08. Uzak (Nuri Bilge Ceylan, 2002, UK release 2004)
‘Uzak’, which translates as ‘Distant’, is the kind of challenging film few people wish to see (indeed, it was dismissed as ‘dreary’ by the New York Times). It is minimal, spacious, languid and reflective, with little dialogue and even less direct action. It becomes more and more immersing and mesmerising with each repeated viewing. It is, at least in part, a film about isolation and boredom. It captures the difficulty in making intimate, meaningful connections, especially where communities are broken. Yet it is not without lightness, and plenty of ironic, visual humour. It is a beautiful film to remember and savour, one that amply rewards the close attention demanded when watching it.

07. A One and a Two (Edward Yang, 2000)
Edward Yang’s sad, premature death robbed contemporary cinema of one of its brightest talents. Perhaps even sadder is the fact that, whilst one might have expected his death to prompt greater attention, it still remains virtually impossible to see a Yang film in the UK. I went to see ‘A Brighter Summer Day’, his masterpiece, at the BFI a few years ago, but the cinema was unable to source a full length print. There has been no attempt at a full retrospective and, with ‘A One and a Two’ now deleted, none of his films are available on DVD in the UK. This is a travesty that should be rectified as a matter of urgency.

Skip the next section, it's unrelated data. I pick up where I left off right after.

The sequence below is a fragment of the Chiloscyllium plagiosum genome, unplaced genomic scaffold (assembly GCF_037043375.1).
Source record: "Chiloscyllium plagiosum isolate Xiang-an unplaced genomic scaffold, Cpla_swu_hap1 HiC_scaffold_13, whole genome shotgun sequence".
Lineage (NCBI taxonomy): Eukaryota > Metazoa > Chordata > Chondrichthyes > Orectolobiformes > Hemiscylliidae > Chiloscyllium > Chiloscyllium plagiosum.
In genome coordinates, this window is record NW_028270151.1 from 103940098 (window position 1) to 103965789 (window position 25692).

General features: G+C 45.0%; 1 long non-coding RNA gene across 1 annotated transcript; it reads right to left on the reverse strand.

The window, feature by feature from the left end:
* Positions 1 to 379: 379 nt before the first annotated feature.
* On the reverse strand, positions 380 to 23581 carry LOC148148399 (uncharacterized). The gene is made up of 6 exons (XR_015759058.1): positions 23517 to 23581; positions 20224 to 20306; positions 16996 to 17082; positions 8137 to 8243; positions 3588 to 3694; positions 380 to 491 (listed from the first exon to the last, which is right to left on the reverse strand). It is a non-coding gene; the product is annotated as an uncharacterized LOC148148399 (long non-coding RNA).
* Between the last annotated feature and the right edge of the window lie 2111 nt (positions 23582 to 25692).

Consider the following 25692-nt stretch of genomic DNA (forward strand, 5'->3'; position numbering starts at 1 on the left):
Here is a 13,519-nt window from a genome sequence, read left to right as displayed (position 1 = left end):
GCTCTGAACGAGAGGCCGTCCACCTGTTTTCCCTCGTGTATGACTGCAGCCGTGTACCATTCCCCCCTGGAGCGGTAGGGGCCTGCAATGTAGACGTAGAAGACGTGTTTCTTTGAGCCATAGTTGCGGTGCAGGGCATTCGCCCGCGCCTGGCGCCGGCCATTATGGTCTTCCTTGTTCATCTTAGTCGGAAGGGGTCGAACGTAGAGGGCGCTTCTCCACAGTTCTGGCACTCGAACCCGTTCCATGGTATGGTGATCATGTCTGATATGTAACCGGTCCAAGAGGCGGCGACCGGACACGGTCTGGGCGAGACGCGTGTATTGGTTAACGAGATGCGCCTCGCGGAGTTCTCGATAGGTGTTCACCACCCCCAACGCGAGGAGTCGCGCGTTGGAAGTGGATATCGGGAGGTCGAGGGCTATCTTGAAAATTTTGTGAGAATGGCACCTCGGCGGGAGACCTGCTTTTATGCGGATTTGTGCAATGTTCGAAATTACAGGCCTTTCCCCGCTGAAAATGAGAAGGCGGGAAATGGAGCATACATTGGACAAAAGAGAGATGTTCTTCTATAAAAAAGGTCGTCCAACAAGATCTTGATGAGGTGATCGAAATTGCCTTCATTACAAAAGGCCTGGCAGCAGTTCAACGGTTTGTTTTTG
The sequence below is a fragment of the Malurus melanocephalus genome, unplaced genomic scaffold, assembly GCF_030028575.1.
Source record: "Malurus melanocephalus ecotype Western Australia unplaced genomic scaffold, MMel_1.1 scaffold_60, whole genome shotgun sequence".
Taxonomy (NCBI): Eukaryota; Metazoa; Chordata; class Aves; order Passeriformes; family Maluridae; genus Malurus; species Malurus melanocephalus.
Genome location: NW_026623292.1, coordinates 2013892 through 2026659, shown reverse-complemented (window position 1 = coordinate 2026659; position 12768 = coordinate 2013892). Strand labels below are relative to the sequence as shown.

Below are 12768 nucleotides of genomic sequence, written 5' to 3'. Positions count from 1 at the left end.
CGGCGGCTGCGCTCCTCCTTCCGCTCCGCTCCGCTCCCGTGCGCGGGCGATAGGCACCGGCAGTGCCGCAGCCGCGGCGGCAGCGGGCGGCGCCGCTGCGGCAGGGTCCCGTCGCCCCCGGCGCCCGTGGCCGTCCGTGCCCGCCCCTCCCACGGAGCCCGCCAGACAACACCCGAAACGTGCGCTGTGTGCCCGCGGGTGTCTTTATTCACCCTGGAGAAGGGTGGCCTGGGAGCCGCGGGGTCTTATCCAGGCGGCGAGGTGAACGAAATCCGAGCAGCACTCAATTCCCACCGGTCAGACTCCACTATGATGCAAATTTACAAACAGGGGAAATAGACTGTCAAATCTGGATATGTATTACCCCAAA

The ensemble piece can have its limitations, but Yang surpassed them all with this patient, carefully observed family drama. Whilst this is a film that shows how the pressures of modern life make us uncertain, perhaps even unmindful, of our happiness, it is not grandiose or depressing. It is certainly melancholy in places, but it also has a charming lightness and room to breath. This is a film with plenty of space for thought and reflection. The performances are assured and the drama both surprising and believable.

06. Lust, Caution (Ang Lee, 2007, UK release 2008)